This must be the longest countdown held for the Olympics.
Originally scheduled in the summer of 2020, the Tokyo Olympics will be held a year later – from July 23 to August 8 this year.
Even with the outcome of recent COVID-19 interventions, including widespread vaccinations still uncertain, the Japanese government has been upbeat and extremely resilient. They are firmly determined to ensure that the Olympics, making a return to Tokyo more than five decades since the 1964 edition, will finally take place this summer.
It’s under three months away, and may we ask: What is the status of preparations of our Filipino athletes?
So far, there are six Filipinos who have qualified for the Tokyo Games.
They are bannered by the country’s biggest chance at landing its first-ever Olympic gold: Weightlifter Hidilyn Diaz, who bagged the silver in the Rio de Janeiro Games five years ago.
Then there’s world champion Carlos Yulo, a pocket dynamo of a gymnast with the heart of a lion, whose aerial spins on the floor exercise could finally land the country its first gold. He will also be the country’s first gymnast since 1968 to see action in the Olympics.
Ernest John Obiena has been based in Europe for the past few years, competing with high-caliber vaulters, while shattering local and Asian records along the way.
Then, of course, there are our reliable and intrepid boxers.
Middleweight Eumir Marcial, who turned professional middle of the pandemic last year, is one of the top picks in his weight class, and there, too, is the 22-year-old Carlo Paalam, who used to work the streets of Cagayan de Oro, scavenging for whatever could be recycled from garbage.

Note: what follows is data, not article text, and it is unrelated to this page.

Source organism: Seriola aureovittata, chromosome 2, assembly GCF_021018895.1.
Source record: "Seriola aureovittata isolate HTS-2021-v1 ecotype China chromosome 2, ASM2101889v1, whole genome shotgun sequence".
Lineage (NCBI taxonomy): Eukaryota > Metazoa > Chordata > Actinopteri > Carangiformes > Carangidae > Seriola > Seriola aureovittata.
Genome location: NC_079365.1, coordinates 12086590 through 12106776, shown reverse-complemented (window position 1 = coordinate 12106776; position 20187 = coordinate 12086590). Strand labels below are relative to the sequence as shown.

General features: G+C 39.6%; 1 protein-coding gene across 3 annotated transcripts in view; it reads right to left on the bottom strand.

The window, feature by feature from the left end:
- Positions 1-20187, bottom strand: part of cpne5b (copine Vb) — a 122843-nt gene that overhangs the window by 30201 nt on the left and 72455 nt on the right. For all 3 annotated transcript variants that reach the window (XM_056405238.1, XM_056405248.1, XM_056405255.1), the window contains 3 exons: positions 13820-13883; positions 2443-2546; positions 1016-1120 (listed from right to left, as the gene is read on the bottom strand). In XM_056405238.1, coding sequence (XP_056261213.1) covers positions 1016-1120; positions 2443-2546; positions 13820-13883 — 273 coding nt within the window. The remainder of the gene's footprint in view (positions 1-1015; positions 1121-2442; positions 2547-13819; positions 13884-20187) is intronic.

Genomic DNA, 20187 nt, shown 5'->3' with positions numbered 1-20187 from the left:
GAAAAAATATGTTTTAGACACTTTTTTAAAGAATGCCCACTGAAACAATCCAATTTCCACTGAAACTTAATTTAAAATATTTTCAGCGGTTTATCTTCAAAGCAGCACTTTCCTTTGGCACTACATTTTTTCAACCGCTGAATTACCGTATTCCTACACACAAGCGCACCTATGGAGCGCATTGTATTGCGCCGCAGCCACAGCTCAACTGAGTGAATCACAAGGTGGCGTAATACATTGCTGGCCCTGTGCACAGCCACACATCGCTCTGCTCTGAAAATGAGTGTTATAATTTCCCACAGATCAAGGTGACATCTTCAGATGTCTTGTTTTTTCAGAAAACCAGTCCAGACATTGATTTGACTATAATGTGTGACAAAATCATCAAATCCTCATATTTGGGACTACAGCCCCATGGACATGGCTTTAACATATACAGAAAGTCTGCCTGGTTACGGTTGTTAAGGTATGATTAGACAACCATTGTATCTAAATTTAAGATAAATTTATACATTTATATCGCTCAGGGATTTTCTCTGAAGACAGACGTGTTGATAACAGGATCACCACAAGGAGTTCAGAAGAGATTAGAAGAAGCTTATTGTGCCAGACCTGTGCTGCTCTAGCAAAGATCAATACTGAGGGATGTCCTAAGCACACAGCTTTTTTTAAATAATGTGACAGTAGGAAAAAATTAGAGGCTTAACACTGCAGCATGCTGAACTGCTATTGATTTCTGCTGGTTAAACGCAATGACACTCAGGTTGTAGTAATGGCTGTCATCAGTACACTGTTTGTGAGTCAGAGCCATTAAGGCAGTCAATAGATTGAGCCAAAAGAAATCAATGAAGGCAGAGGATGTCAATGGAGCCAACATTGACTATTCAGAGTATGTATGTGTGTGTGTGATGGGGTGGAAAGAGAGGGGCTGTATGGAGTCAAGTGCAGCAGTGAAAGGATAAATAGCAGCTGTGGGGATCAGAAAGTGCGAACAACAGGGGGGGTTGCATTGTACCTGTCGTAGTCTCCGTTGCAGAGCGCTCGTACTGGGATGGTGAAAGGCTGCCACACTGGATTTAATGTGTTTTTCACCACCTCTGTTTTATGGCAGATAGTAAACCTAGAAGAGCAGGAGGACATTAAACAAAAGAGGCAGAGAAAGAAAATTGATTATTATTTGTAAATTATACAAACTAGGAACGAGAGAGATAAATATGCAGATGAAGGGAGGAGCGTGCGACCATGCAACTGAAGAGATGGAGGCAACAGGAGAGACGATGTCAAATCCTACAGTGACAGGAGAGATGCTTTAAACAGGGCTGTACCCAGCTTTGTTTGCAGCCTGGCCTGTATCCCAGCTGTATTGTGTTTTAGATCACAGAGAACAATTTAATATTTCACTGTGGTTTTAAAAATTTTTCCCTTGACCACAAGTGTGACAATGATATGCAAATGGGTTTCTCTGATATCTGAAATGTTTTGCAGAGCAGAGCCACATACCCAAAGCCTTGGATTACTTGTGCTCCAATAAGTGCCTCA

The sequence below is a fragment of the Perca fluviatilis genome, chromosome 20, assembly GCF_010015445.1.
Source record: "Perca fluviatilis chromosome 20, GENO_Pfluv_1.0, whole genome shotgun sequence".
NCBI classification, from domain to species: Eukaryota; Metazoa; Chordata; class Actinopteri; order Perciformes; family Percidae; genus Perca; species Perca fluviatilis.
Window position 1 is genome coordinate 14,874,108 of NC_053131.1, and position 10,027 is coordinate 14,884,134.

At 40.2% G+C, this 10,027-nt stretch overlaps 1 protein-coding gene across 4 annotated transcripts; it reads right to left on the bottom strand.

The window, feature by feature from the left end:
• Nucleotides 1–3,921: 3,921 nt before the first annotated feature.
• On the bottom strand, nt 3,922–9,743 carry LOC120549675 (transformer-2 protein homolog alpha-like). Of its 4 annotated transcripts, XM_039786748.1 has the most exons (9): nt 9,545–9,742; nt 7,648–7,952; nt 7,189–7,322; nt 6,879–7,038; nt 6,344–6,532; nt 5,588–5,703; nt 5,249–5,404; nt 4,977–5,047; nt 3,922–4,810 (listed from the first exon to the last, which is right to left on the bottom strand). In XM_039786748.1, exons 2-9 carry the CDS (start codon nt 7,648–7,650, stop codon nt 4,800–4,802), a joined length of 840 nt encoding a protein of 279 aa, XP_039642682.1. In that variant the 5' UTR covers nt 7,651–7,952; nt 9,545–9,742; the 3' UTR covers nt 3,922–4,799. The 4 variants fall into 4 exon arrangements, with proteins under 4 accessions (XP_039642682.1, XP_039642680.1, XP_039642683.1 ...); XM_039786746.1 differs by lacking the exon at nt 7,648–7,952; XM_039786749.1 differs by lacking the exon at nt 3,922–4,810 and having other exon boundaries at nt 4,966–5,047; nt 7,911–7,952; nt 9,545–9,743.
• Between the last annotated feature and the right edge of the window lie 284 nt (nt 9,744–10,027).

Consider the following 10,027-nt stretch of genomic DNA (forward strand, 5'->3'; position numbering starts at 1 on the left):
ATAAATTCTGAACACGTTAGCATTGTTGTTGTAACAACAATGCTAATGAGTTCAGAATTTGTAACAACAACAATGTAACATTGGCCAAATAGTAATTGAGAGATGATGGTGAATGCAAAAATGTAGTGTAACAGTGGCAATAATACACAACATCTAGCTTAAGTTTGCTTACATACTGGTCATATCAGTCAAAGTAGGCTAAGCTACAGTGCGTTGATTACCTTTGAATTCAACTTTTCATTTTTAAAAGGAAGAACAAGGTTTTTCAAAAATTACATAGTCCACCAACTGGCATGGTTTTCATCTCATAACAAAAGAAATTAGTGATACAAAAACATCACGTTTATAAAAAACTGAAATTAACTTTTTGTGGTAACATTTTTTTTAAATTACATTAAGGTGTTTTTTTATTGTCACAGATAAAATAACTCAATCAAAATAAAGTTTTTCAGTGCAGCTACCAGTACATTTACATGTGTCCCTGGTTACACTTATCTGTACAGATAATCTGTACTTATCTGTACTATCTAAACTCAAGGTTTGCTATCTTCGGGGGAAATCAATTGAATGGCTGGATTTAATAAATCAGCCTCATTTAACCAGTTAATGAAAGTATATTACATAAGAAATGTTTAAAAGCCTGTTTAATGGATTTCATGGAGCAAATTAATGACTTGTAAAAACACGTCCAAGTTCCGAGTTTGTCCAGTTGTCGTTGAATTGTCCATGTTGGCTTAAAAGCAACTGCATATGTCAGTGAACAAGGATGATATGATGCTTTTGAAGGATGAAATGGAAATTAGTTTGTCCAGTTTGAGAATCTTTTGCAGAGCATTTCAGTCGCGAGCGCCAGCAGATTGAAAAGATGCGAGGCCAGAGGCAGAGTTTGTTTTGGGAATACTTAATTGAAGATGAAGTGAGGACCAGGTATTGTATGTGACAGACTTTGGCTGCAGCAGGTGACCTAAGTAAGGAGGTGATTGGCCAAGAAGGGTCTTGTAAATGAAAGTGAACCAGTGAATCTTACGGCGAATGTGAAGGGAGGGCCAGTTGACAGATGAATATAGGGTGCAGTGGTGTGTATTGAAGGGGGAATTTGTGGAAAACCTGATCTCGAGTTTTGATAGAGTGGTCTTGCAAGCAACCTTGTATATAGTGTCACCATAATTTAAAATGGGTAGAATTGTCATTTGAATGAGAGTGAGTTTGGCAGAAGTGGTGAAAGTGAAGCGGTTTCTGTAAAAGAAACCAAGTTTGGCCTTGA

Then there is Irish Magno, 29, who qualified for the Tokyo Games through the Asia-Oceania qualifiers in Jordan in March 2020.
There could be more Filipinos competing in Tokyo this summer. Still set to figure in qualifiers are the basketball teams in the 5×5 and 3×3, as well as the golf, karate and taekwondo contingents.
Undoubtedly, all our Filipino Olympians are ready. There is no doubt that all of them will be aiming at no less than a gold medal – a first for the Philippines since it started participating in the Olympics in 1924, or nearly a hundred years ago.
The Philippine Sports Commission (PSC) has requested for a P182-million budget from Congress to foot the expenses needed to keep our athletes in tip-top shape.
PSC Chairman William Ramirez said it is imperative to continue supporting the training and preparation of the athletes to make them truly competitive.
With the Tokyo Olympics finally on the horizon, the country deserves the opportunity to find joy and hope in the fate that awaits our athletes in the games.
An Olympic gold medal could be a golden vaccination for all our fears, apprehension, and loneliness – that amid all the loneliness and difficulties in our lives because of COVID-19, we could find limitless joy in the triumph of our Filipino athletes in the Tokyo Olympics.